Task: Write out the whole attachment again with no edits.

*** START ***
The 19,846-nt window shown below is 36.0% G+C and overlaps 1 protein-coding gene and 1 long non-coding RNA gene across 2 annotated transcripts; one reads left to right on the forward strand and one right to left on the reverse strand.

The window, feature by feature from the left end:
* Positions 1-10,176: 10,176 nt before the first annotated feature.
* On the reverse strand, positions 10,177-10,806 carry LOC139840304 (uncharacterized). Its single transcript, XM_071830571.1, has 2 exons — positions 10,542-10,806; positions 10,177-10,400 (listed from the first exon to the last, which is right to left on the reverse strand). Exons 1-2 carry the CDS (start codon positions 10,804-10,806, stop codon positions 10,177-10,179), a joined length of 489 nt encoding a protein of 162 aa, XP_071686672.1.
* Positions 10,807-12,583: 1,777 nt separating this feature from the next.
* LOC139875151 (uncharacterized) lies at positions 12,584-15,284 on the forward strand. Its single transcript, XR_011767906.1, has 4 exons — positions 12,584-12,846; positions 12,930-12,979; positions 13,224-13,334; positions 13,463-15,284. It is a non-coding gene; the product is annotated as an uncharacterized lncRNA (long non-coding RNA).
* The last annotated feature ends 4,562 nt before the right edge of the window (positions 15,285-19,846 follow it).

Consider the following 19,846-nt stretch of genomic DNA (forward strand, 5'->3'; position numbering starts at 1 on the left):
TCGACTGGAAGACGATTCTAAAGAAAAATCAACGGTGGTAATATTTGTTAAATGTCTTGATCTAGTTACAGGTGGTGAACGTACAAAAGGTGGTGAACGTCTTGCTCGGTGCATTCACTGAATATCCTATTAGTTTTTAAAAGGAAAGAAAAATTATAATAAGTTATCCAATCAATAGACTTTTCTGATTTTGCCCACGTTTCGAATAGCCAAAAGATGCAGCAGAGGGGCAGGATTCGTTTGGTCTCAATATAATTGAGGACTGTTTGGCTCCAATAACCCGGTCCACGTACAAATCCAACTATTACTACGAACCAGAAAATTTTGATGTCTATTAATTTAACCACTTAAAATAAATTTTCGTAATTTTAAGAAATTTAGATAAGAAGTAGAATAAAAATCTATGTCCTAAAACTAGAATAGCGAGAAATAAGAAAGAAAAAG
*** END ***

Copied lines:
The 19,846-nt window shown below is 36.0% G+C and overlaps 1 protein-coding gene and 1 long non-coding RNA gene across 2 annotated transcripts; one reads left to right on the forward strand and one right to left on the reverse strand.

The window, feature by feature from the left end:
* Positions 1-10,176: 10,176 nt before the first annotated feature.
* On the reverse strand, positions 10,177-10,806 carry LOC139840304 (uncharacterized). Its single transcript, XM_071830571.1, has 2 exons — positions 10,542-10,806; positions 10,177-10,400 (listed from the first exon to the last, which is right to left on the reverse strand). Exons 1-2 carry the CDS (start codon positions 10,804-10,806, stop codon positions 10,177-10,179), a joined length of 489 nt encoding a protein of 162 aa, XP_071686672.1.
* Positions 10,807-12,583: 1,777 nt separating this feature from the next.
* LOC139875151 (uncharacterized) lies at positions 12,584-15,284 on the forward strand. Its single transcript, XR_011767906.1, has 4 exons — positions 12,584-12,846; positions 12,930-12,979; positions 13,224-13,334; positions 13,463-15,284. It is a non-coding gene; the product is annotated as an uncharacterized lncRNA (long non-coding RNA).
* The last annotated feature ends 4,562 nt before the right edge of the window (positions 15,285-19,846 follow it).

Consider the following 19,846-nt stretch of genomic DNA (forward strand, 5'->3'; position numbering starts at 1 on the left):
TCGACTGGAAGACGATTCTAAAGAAAAATCAACGGTGGTAATATTTGTTAAATGTCTTGATCTAGTTACAGGTGGTGAACGTACAAAAGGTGGTGAACGTCTTGCTCGGTGCATTCACTGAATATCCTATTAGTTTTTAAAAGGAAAGAAAAATTATAATAAGTTATCCAATCAATAGACTTTTCTGATTTTGCCCACGTTTCGAATAGCCAAAAGATGCAGCAGAGGGGCAGGATTCGTTTGGTCTCAATATAATTGAGGACTGTTTGGCTCCAATAACCCGGTCCACGTACAAATCCAACTATTACTACGAACCAGAAAATTTTGATGTCTATTAATTTAACCACTTAAAATAAATTTTCGTAATTTTAAGAAATTTAGATAAGAAGTAGAATAAAAATCTATGTCCTAAAACTAGAATAGCGAGAAATAAGAAAGAAAAAG